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Discussion in 'Vintage Les Pauls' started by delawaregold, Nov 13, 2017.
Pretty guitar nonetheless.
So non-orignal parts, unknown repair of a broken neck at the heel and oddball s/n for 595k.
Let me wire the funds right over.
Only one word describes.....Want!
Heel break repair or not, it’s still an awesome looking Burst. I would love to hear this guitar live through an old Marshall setup or maybe a cranked up Blues Junior. Thanks for posting this, delewaregold!
Can someone please enlighten an ignorant soul?
Why is this the last "burst". To my knowledge Gibson has made bursts on the LP for decades after and still does??
Bursts are Bursts, everything else is just a replication if the golden years between 1957 & sometime very early 1961.
Historics, Replicas, Clones, Fakes, whatever are not Bursts.
Of course not all Vintage Les Pauls if this era are great but it is what it is.........IMHO anyway.
But but.... As I understand it, is burst just a way of painting a guitar with a receding different colour around the edge.
Is the "last burst" the last of the original(first) guitars with a burst painting or is it the last 1959 model painted in bursts or??
What non-original parts are you referring to?
There were a couple comments that said the were some bursts after 1960...
Is this true?
Cool guitar, bound to a display case and not be played. I get the collection thing, but at some point, what's the point?
Half a million for a busted guitar? That's laughable.
Add me to the list of people confused how a "real burst" had a freshness date that ended in the '60s. Does it have something to do with the people making them? I've got a 2013 in my hands and am 30 feet from a 2011.... am I living in a dream?
Also curious (albeit to an incredibly minor degree) how on any plane of existence this is worth $600k - but whatevs. As Barnum said, there's a sucker born every minute....
It's all B.S. I never had one in my hands never heard one played. I don't care I can never imagine any mojo or tone or whatever costing half a mil.
I tried explaining this burst craze thing to a friend of mine yesterday. The whole re-issue thing the true historics..... he looked at me like I was crazy.... lol.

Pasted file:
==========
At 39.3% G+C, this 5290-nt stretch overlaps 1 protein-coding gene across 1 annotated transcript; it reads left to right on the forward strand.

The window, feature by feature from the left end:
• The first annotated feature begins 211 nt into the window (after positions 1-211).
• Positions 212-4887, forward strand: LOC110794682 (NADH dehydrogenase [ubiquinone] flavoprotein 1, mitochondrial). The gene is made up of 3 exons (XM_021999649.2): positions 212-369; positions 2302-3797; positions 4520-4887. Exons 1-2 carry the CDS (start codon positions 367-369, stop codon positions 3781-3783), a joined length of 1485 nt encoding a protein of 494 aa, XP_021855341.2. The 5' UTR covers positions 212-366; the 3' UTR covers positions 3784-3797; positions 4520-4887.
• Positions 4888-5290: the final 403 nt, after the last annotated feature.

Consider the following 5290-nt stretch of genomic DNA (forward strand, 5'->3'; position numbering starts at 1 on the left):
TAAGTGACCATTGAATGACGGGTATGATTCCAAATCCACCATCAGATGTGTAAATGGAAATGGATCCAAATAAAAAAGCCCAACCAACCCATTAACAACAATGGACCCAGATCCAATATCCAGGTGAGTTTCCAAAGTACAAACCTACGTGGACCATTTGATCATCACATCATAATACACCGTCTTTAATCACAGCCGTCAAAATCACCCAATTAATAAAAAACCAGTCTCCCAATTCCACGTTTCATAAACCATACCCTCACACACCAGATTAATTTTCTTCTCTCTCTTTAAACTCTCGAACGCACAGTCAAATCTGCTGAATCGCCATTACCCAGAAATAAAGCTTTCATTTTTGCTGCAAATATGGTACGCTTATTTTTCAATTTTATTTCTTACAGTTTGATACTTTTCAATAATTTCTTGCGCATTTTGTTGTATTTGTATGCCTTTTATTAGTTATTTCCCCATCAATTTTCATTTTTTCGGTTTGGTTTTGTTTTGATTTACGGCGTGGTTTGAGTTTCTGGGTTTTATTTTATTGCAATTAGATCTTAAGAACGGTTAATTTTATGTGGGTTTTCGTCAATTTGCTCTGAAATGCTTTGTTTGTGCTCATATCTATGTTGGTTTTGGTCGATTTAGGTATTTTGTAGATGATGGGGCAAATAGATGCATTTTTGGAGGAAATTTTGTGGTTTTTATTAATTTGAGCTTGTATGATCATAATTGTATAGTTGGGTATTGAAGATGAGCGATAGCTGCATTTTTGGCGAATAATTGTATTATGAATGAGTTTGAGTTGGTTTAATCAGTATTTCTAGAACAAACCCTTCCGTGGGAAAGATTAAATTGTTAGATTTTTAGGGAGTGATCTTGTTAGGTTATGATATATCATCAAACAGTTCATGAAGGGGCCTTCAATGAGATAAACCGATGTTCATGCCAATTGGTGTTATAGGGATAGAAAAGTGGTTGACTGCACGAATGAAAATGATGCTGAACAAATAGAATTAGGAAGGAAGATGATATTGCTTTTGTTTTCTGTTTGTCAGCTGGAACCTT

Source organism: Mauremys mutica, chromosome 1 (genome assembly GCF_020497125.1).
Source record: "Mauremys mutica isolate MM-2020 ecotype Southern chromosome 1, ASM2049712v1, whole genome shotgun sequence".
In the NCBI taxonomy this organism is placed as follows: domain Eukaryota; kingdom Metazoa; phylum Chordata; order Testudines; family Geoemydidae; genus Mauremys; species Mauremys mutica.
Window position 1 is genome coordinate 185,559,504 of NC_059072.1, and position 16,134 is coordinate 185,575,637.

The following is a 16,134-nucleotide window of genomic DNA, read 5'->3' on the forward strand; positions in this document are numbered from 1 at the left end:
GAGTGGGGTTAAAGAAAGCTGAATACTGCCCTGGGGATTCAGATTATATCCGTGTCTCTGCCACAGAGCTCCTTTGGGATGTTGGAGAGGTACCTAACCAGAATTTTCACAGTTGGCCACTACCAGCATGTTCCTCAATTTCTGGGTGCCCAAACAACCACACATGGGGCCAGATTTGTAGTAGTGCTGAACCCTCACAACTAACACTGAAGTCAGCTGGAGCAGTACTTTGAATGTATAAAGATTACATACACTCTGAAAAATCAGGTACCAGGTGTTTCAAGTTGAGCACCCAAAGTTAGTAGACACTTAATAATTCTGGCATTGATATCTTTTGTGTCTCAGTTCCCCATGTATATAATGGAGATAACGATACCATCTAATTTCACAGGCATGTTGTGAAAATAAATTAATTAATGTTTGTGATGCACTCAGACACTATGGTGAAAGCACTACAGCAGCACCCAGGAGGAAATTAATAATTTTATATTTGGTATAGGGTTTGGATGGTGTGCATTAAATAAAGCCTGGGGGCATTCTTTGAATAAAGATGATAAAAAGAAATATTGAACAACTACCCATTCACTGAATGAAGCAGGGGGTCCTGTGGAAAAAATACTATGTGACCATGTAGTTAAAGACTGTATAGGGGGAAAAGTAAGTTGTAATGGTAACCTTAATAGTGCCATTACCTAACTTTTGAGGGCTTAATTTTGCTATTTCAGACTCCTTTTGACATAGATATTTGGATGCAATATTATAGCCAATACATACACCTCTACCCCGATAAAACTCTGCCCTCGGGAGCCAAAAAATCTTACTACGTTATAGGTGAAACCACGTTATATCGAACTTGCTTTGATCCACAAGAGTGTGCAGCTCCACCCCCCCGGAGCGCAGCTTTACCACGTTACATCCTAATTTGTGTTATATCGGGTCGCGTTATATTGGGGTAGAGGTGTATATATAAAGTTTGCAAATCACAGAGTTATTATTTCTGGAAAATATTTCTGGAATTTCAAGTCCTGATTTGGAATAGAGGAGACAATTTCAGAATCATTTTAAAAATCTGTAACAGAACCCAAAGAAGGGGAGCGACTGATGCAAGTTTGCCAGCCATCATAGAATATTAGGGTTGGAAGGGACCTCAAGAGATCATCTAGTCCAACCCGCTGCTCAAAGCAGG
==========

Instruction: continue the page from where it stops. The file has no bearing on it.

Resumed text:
He said "Hold on... your telling me that the most expensive guitars Gibson makes are replicas of the first ones back in the 50's? They haven't been able to improve the damn thing in 60 years? How is that possible"
I couldn't come up with a damn thing to say....
It's a matter of preference and wallet size.
The 59-60 bursts are not unlike the Stradivari violin. No one has been able to improve the violin and I cannot foresee of any improvements to any traditional musical instruments.
Overall, the market prefers traditional Les Pauls. Think about how Gibson was ridiculed for the robot tuner in 2015.
This does pose a strategic dilemma for Gibson: how much longer will the customer base continue to buy expensive, vintage style guitars that fundamentally haven't changed in 60 years? Another consideration is the shrinking income potential for millennials and the die-off of current customers who are baby boomers. For as much as we like to rag on Henry for his poor leadership of the company, I don't particularly envy the overall position he finds himself in, trying to divine the future direction of the business going forward.
I get the comparison but I don' agree. The company that made the "burst" is still in existence and with decades of experience. Having produced millions of guitars in that time they should be able to produce something of the same or better quality than back the those made in the "magic years" i know many will disagree but that' how I see it.
At this point they've done several double-blind tests of leading soloists and found that they prefer modern violins to Strads. One Strad even came in last.
So it isn't that no one can build a better instrument. There are legitimate reasons for placing a high value on vintage instruments but it isn't because they are objectively better in terms of playability and sound.
Original Les Pauls were produced in small numbers from 1952 to 1961. Initially, demand was low and they were marketed to older jazz players with money to afford them. Production ended when, in 1961, Gibson redesigned the Les Paul to feature a "double cutaway" body, which became the Gibson SG. Because of high demand, Gibson resumed production of Les Paul Standards in 1968. When the rockers (Keith Richards had a '59 burst, for example) began using them, demand had increased. There are few original Les Pauls (yrs. '52 to '61) in existence, so they are currently valued at hundreds of thousands of dollars.
Beautiful! Thanks for posting! But I'll take my 2014 Cherry burst and keep my house. lol
I agree but only to a point.
Gibson has made incremental changes that are still argued about today; long vs medium vs short neck tenon, finishes, wood species, hide glue vs yellow glue, ect. Things driving these changes are usually around commercial or manufacturing considerations and are incremental.
The use of manufacturing technology has also incrementally improved Gibson's quality. Carving and routing bodies using CNC equipment yields more consistent guitars for the finishers to craft.
The thing is, there is still a lot of had work in making a guitar. Hand work leads to a lot of variation, both good and bad.
In the end, what someone ends up liking in a Les Paul is largely subjective. It's more of an emotional decision than a logical one.